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Start of something special for Rockies?

ARNIE STAPLETON
AP Sports Writer

DENVER – Aaron Cook wanted to rack up another win, not more frequent flier miles.

The Colorado Rockies ace flew out to Philadelphia on Monday hoping to get a good night’s rest for a decisive Game 5 against the Phillies on Tuesday.

Instead, Cook flew home to clean out his locker.



The Rockies’ resurgent season ended Monday, with Huston Street, who had saved 35 of 37, having back-to-back ninth-inning meltdowns and cleanup hitter Troy Tulowitzki making the last out with two men on in back-to-back losses at Coors Field, where they had gone 44-17 under Jim Tracy.

“We went toe-to-toe with the defending world champions,” Street sighed.



And they ended up on their backs, down for the count.

“He is the guy we want to get into the game,” Tulowitzki said of Street, who came over in the Matt Holliday trade last winter. “We want the ball in his hands.”

With the game on the line, they want the bat in Tulowitzki’s hands, too.



It just didn’t work out this time.

The end was all the more agonizing because the Rockies had rallied for three runs in the eighth inning Monday night to take a 4-2 lead. They were one strike away from hopping on that plane to meet up with Cook when Ryan Howard stroked a two-run double and scored on Jayson Werth’s soft single.

“It’s tough to take,” Tulowitzki said. “One minute, you’re high and you’re thinking about going to Philly for Game 5. Wow, we can do this. And all the momentum in the world. Now we’re sitting here talking about going home.”

The Rockies went 74-42 under Tracy, who replaced longtime manager Clint Hurdle on May 29 and who figures to get a contract extension after ownership re-ups general manager Dan O’Dowd, the architect of one of the most talented young teams in baseball.

The Rockies won a franchise-record 92 games and took the Los Angeles Dodgers down to the second-to-last day of the regular season before ceding them the division crown and settling for the wild card.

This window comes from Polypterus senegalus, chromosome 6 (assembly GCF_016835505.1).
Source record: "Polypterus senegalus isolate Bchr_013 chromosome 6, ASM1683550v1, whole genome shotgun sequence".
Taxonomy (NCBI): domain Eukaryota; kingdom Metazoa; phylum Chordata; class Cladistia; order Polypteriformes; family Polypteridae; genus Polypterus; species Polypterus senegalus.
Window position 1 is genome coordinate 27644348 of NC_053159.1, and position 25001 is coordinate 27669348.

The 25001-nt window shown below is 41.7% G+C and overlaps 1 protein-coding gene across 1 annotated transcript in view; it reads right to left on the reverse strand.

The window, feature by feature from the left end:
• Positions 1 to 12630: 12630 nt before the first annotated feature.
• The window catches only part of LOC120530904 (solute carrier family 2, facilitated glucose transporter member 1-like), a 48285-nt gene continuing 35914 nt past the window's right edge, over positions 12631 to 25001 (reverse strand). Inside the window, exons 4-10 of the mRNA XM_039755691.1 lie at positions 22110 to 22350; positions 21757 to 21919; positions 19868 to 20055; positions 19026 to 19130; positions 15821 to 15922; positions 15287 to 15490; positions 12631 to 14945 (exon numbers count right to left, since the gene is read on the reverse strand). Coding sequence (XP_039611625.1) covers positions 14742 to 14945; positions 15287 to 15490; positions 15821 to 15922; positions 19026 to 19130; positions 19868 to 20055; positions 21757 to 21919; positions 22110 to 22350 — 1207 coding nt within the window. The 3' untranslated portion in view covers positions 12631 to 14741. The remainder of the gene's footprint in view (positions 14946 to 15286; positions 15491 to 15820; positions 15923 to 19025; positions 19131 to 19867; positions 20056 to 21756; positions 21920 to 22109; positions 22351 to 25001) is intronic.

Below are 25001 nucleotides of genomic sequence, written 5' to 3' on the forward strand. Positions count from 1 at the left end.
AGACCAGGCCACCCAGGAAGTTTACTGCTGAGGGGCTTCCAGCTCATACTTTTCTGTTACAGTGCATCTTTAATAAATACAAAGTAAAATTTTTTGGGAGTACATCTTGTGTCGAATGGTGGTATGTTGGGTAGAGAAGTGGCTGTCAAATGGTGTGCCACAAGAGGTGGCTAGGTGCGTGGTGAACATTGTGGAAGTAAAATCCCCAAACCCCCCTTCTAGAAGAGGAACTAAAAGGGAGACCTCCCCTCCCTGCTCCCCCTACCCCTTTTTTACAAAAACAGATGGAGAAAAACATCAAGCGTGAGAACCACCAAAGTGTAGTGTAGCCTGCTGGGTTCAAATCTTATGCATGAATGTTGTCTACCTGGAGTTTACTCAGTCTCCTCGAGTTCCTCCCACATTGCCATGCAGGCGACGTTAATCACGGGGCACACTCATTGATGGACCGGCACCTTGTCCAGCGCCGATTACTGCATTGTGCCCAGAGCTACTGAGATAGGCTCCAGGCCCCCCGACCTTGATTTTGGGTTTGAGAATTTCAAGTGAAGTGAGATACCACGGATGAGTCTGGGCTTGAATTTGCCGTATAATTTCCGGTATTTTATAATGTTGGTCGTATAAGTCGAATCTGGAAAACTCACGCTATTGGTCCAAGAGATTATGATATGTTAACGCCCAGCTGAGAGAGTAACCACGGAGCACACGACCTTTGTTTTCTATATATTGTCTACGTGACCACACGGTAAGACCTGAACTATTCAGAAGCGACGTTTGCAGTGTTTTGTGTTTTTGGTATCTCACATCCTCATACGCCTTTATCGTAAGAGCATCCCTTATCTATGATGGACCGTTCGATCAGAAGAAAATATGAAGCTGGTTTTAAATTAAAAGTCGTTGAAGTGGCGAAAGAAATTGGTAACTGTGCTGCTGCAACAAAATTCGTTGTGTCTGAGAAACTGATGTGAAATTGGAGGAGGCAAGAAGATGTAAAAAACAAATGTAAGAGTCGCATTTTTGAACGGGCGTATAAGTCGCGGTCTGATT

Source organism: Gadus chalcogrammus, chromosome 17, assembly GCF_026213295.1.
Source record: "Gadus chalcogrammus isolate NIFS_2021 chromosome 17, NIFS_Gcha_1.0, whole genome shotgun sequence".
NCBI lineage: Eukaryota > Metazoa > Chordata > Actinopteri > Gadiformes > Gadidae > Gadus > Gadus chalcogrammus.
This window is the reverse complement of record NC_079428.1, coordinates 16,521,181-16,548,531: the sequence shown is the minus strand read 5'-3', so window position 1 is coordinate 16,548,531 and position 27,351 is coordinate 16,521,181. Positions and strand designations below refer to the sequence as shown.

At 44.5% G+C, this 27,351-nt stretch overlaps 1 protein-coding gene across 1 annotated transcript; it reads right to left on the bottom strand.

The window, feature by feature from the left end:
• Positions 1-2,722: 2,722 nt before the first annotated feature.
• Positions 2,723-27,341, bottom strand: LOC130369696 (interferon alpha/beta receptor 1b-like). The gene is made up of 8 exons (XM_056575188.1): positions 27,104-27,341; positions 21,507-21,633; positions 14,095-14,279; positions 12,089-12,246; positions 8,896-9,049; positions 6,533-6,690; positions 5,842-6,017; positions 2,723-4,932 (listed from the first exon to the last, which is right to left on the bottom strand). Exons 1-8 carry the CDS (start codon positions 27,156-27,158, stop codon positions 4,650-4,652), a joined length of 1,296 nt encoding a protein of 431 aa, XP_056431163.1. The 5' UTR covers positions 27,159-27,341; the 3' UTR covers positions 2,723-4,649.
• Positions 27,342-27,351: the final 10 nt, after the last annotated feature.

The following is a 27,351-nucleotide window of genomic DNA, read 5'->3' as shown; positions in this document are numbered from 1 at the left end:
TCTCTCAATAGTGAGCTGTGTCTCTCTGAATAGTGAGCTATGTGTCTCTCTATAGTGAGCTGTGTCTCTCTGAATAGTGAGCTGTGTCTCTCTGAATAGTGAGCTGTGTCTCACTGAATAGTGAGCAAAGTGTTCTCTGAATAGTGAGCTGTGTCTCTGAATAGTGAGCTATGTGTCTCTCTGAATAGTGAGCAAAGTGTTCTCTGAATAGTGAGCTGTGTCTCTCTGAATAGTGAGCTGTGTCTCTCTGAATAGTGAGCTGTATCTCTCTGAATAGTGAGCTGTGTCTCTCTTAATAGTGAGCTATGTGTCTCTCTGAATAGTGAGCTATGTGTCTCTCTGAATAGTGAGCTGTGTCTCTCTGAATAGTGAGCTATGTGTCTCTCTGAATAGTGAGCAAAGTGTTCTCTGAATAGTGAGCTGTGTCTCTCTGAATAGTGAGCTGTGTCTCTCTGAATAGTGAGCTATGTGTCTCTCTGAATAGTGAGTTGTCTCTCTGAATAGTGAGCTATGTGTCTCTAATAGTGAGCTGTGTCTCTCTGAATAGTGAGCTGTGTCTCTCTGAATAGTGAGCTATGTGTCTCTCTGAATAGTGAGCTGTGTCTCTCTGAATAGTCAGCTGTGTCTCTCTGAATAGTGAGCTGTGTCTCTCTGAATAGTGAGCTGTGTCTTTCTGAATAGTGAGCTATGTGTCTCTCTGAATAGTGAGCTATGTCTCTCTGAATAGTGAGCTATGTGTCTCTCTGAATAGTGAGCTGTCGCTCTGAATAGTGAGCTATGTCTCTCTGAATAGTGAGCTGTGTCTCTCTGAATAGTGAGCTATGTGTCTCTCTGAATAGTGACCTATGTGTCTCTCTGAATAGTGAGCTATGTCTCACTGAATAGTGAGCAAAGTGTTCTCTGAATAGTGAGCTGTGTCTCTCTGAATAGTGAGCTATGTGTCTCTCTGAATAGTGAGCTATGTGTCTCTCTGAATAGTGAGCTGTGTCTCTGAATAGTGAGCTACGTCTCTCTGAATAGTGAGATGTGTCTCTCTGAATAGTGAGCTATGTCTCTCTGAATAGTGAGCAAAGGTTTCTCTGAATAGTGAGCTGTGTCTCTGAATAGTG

“We felt like we can play with anybody,” Tulowitzki said. “Once we sit back in the offseason and get a chance to reflect on what we did, I think it’s pretty special and we’ll grow from there.”

The Rockies sure look like they have a fantastic future ahead of them.

Their young core includes: budding superstar Carlos Gonzalez – whose 10 hits in the postseason was most by any player in the first round; speedsters Dexter Fowler and Eric Young Jr.; Seth Smith and Tulowitzki in the field; Yorvit Torrealba and Chris Iannetta behind the plate; Ubaldo Jimenez, Jorge De La Rosa and Cook in the starting rotation; and Street, Franklin Morales and Rafael Betancourt in the bullpen.

Their farm system is stocked with more promising pitchers, and Jeff Francis, Manny Corpas, Taylor Buchholz and Alan Embree plan to return from injuries to make their mark on the mound again in 2010.

But the two Rockies who made the All-Star team – right fielder Brad Hawpe and right-handed starter Jason Marquis – might not be in their plans next year.

Marquis’ fade down the stretch cost him a spot in the postseason starting rotation and he’s not expected to re-sign. Hawpe’s second-half fade culminated with his benching for the last two games of the NL playoff series, and he and Garrett Atkins, who lost his third base job to Ian Stewart, could be trade candidates.

Notable free agents include reliever Joe Beimel, Jason Giambi and Jose Contreras.

Although Giambi would like to be a DH in the American League, he loved it in Colorado and could return if they can find him enough at-bats behind first baseman Todd Helton.

“I’ve had a great time,” Giambi said. “I love my teammates.”

At 45-29, the Rockies posted the best second-half record in the National League, but they missed out on a chance to win the NL West and secure home-field advantage when they lost at Los Angeles on the next-to-last day of the season. De La Rosa, whose 16 wins after June 1 were tops in baseball, strained his groin in that game and was shelved for the series against Philadelphia.

The Rockies expect this to be more of a building block than their 2007 trip to the World Series was. That year, they won 20 of 21 to clinch their first pennant before getting swept by Boston.

“It will be good going into next year knowing that we put a full year together to get to the playoffs as opposed to just a nice run like in ’07,” Smith suggested.

Still, it was difficult for many players to find any fun in the prospects of a promising future or in the memory of their remarkable recovery from a 20-32 record on June 3.

“To battle back from where we were at and be able to get into the playoffs, there’s a lot to be said for what we did this year,” Helton said. “We just wish we could have taken it a little bit farther.”


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